1 Apr 2009
HONDA rolled out its fourth-generation Odyssey in April 2009, with more safety, refinement, power, and practicality.
However, prices soared by around 10 per cent, while the five-speed automatic gearbox lost its Tiptronic-style shifter.
Among the new additions were the long-overdue ESC Electronic Stability Control, along with lap/sash seatbelts for all occupants, standard curtain airbags, and thinner A-pillars that greatly improve driver vision.
The Mk4 Odyssey is not an all-new vehicle.
Instead, it uses a stretched variation of the Mk3 models’ previous-generation Honda Accord sedan-based front-wheel drive platform, as well as much of its drivetrain components.
But the body and interior are fresh re-interpretations of the low-slung wagon-style theme that has proved a hit with buyers in both Australia and Japan – the only two countries that receive this specific ‘Japan Domestic Market’ Odyssey.
Once again, there are four conventional doors and a lift-up tailgate, as well as three rows of seats set in a ‘V pattern’ from front to rear which, according to Honda, improves vision for all occupants and creates more of a space buffer in a side impact scenario.
Like before, the first row have two reclining bucket seats, the second row has reclining split seats for three people, and the third row is a two-seater bench that tumbles backwards into a space underneath the floor to increase luggage room and turn the Odyssey into a cargo-cavernous five-seater wagon.
Honda has applied the same ‘Maximum-Man/Minimum-Machine Interface’ thinking from the GE-series Jazz light car for its Mk4 Odyssey.
As a result, the powertrain, suspension and other mechanisms have been made more compact, and the cab-forward body is now more space-efficient and user-friendly than the previous version even though the Mk4 Odyssey actually sits even lower than before.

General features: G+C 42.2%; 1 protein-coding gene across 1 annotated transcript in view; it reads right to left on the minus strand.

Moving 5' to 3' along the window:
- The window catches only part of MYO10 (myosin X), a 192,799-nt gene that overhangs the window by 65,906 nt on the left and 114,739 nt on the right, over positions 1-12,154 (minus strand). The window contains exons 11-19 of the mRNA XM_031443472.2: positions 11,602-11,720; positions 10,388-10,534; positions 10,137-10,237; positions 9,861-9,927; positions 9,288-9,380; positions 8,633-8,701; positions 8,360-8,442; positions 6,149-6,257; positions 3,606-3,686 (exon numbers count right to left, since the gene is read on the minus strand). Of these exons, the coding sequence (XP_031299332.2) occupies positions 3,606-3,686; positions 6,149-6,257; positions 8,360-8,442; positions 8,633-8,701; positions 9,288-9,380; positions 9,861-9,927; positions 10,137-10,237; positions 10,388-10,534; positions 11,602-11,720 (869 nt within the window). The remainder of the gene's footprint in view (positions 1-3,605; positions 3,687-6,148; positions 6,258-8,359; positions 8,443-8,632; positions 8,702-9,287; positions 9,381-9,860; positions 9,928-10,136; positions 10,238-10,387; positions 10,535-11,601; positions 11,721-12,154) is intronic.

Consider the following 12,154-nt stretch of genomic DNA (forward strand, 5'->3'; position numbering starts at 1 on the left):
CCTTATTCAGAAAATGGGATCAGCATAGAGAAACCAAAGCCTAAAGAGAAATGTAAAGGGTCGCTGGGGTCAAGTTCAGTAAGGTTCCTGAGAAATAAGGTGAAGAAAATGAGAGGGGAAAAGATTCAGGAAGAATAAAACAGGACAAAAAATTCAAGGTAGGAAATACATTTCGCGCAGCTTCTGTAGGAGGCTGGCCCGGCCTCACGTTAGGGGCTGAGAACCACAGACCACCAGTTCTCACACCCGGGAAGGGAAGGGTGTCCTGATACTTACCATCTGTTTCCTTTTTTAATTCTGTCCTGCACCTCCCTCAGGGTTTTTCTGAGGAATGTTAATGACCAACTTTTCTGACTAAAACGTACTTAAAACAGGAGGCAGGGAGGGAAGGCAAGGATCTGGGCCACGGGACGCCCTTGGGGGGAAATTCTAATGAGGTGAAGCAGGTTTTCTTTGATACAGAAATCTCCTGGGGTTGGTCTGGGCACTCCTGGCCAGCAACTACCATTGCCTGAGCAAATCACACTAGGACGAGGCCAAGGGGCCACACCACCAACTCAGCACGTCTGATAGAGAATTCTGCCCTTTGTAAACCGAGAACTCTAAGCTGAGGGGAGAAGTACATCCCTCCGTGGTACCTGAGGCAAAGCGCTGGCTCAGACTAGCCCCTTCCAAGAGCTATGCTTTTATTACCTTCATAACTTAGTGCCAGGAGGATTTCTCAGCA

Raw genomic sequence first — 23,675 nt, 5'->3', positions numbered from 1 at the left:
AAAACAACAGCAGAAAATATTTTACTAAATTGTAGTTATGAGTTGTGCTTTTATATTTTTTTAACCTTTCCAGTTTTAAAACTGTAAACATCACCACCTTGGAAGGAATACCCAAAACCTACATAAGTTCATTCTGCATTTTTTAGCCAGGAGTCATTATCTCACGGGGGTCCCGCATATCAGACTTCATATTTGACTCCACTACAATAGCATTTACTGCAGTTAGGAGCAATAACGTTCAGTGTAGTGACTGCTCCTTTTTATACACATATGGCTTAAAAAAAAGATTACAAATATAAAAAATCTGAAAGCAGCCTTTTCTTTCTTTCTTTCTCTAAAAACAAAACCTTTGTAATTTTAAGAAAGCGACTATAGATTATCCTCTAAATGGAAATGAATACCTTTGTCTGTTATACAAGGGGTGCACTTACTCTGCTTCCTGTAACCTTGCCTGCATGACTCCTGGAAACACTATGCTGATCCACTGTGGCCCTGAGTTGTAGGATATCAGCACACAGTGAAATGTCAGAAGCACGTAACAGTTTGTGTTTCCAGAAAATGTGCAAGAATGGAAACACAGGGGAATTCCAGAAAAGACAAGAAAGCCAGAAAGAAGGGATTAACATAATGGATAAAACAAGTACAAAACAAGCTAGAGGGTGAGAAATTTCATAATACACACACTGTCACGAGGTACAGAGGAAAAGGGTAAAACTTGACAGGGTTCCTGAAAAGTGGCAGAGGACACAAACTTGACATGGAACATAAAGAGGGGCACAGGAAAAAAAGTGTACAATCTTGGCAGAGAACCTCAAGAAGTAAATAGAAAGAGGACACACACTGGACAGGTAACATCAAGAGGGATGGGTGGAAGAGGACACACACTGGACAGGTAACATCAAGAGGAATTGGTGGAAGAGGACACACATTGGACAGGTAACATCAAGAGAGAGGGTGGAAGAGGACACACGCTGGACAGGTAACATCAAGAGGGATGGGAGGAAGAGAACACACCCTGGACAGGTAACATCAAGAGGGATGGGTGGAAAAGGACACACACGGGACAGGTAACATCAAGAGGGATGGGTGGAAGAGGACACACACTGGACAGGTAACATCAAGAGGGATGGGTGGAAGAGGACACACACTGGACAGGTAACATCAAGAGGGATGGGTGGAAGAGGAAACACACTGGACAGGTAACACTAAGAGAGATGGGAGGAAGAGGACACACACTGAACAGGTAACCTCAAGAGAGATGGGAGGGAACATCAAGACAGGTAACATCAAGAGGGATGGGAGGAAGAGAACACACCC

Functionality and comfort improvements also abound, with larger rear doors aiding third-row access and a larger cargo area.
Increases in body rigidity are the upshot of improved joint efficiency, Honda says, which benefits driving dynamics, as does the use of the high-tensile steel for increased body strength.
A significant mechanical overhaul also sets this Odyssey apart from the Mk3 model, thanks to a revised 2354cc 2.4-litre twin-cam 16-valve four-cylinder petrol engine equipped with Honda’s i-VTEC technology, which combines variable valve timing and control with variable lift control.
Euro4 compliant and 91 RON standard unleaded petrol tolerant, it features higher compression ratios to up power by 14kW, to 132kW at 6500rpm (from 118kW at 5500rpm), but torque output remains static at 218Nm at 4500rpm.
Honda claims improved fuel economy and lower emissions, despite weight rises between 35kg and 65kg (Luxury).
Sadly, Honda has dropped the sequential-shift ‘Tiptronic’ facility for the heavily revised five-speed automatic gearbox, in lieu of a ‘D3’ button that holds third gear, and a ‘D2’ and first-gear slot underneath ‘drive’.
The Mk4 Odyssey continues with the old model’s space-saving double wishbone front and rear suspension system, but a more rigid chassis and improved suspension geometry have brought progress in both areas, according to Honda.
What is new to the series is ‘Motion Adaptive’ electronic power steering, replacing the old hydraulic set-up. It works in conjunction with the stability control system to provide greater steering assistance when needed, and helps keep the minimum turning radius down to 5.4 metres.
Large disc brakes are also fitted all around, backed up by ABS anti-lock, electronic brake assist, TCS traction control and the ESC system Honda dubs VSA.
Also on safety, a new side-curtain airbag system helps to provide protection for all three rows of outboard-placed occupants.
Equipment levels rise along with the price. Full-length curtain airbags, ESC and traction control, alloy wheels and auxiliary input MP3/WMA CD radio audio join the standard features list, while the latest Luxury model’s gains include Tri-zone automatic climate control that also includes a humidity sensor, and HID High Intensity Discharge headlights with auto-levelling low beam and washer.
All models make do with a temporary spare wheel.
When it was new